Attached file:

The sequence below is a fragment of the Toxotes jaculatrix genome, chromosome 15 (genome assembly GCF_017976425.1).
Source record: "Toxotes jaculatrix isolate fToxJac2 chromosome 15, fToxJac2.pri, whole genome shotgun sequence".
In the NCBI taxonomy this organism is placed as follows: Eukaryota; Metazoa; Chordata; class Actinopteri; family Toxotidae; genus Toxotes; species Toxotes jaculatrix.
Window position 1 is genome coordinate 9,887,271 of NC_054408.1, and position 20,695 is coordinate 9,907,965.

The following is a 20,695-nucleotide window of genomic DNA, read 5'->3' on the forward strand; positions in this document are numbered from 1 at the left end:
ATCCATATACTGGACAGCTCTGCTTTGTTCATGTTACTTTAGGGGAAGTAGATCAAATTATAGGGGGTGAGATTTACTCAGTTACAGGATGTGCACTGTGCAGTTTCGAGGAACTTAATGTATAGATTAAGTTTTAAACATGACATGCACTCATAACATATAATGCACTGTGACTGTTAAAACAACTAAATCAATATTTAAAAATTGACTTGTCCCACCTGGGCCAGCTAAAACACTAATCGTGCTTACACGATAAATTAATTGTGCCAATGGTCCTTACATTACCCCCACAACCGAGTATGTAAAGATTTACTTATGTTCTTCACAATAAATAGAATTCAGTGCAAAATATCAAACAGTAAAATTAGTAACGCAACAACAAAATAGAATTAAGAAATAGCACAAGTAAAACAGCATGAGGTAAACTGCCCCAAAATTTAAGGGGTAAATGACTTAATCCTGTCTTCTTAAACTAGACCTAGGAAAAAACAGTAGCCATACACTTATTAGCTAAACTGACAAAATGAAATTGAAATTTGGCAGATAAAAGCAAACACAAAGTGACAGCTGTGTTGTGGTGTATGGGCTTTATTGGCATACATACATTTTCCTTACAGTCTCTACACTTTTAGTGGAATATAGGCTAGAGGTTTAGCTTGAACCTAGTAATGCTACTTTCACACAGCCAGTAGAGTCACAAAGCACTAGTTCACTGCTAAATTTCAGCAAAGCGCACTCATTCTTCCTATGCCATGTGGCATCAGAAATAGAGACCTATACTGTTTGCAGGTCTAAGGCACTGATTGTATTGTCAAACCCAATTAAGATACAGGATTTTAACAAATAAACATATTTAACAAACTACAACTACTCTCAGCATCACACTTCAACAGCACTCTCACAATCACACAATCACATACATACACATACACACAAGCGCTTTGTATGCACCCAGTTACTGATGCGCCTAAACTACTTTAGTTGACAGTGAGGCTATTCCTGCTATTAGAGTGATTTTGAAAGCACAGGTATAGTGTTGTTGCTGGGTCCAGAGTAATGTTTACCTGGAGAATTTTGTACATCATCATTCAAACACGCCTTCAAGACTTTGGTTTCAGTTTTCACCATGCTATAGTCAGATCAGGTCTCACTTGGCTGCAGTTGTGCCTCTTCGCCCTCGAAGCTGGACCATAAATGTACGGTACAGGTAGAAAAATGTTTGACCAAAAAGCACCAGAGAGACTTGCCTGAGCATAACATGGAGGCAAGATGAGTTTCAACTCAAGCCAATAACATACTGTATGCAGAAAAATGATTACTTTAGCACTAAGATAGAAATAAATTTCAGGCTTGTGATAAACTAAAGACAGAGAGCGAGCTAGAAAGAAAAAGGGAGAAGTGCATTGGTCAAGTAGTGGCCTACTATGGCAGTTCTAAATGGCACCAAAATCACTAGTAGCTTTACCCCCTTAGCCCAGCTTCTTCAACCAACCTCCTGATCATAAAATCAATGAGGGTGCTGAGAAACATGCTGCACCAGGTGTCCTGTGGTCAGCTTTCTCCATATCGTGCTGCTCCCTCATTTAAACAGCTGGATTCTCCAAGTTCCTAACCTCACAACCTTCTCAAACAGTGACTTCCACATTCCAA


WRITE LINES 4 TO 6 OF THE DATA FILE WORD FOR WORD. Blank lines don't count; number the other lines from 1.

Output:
Window position 1 is genome coordinate 9,887,271 of NC_054408.1, and position 20,695 is coordinate 9,907,965.

The following is a 20,695-nucleotide window of genomic DNA, read 5'->3' on the forward strand; positions in this document are numbered from 1 at the left end:
ATCCATATACTGGACAGCTCTGCTTTGTTCATGTTACTTTAGGGGAAGTAGATCAAATTATAGGGGGTGAGATTTACTCAGTTACAGGATGTGCACTGTGCAGTTTCGAGGAACTTAATGTATAGATTAAGTTTTAAACATGACATGCACTCATAACATATAATGCACTGTGACTGTTAAAACAACTAAATCAATATTTAAAAATTGACTTGTCCCACCTGGGCCAGCTAAAACACTAATCGTGCTTACACGATAAATTAATTGTGCCAATGGTCCTTACATTACCCCCACAACCGAGTATGTAAAGATTTACTTATGTTCTTCACAATAAATAGAATTCAGTGCAAAATATCAAACAGTAAAATTAGTAACGCAACAACAAAATAGAATTAAGAAATAGCACAAGTAAAACAGCATGAGGTAAACTGCCCCAAAATTTAAGGGGTAAATGACTTAATCCTGTCTTCTTAAACTAGACCTAGGAAAAAACAGTAGCCATACACTTATTAGCTAAACTGACAAAATGAAATTGAAATTTGGCAGATAAAAGCAAACACAAAGTGACAGCTGTGTTGTGGTGTATGGGCTTTATTGGCATACATACATTTTCCTTACAGTCTCTACACTTTTAGTGGAATATAGGCTAGAGGTTTAGCTTGAACCTAGTAATGCTACTTTCACACAGCCAGTAGAGTCACAAAGCACTAGTTCACTGCTAAATTTCAGCAAAGCGCACTCATTCTTCCTATGCCATGTGGCATCAGAAATAGAGACCTATACTGTTTGCAGGTCTAAGGCACTGATTGTATTGTCAAACCCAATTAAGATACAGGATTTTAACAAATAAACATATTTAACAAACTACAACTACTCTCAGCATCACACTTCAACAGCACTCTCACAATCACACAATCACATACATACACATACACACAAGCGCTTTGTATGCACCCAGTTACTGATGCGCCTAAACTACTTTAGTTGACAGTGAGGCTATTCCTGCTATTAGAGTGATTTTGAAAGCACAGGTATAGTGTTGTTGCTGGGTCCAGAGTAATGTTTACCTGGAGAATTTTGTACATCATCATTCAAACACGCCTTCAAGACTTTGGTTTCAGTTTTCACCATGCTATAGTCAGATCAGGTCTCACTTGGCTGCAGTTGTGCCTCTTCGCCCTCGAAGCTGGACCATAAATGTACGGTACAGGTAGAAAAATGTTTGACCAAAAAGCACCAGAGAGACTTGCCTGAGCATAACATGGAGGCAAGATGAGTTTCAACTCAAGCCAATAACATACTGTATGCAGAAAAATGATTACTTTAGCACTAAGATAGAAATAAATTTCAGGCTTGTGATAAACTAAAGACAGAGAGCGAGCTAGAAAGAAAAAGGGAGAAGTGCATTGGTCAAGTAGTGGCCTACTATGGCAGTTCTAAATGGCACCAAAATCACTAGTAGCTTTACCCCCTTAGCCCAGCTTCTTCAACCAACCTCCTGATCATAAAATCAATGAGGGTGCTGAGAAACATGCTGCACCAGGTGTCCTGTGGTCAGCTTTCTCCATATCGTGCTGCTCCCTCATTTAAACAGCTGGATTCTCCAAGTTCCTAACCTCACAACCTTCTCAAACAGTGACTTCCACATTCCAA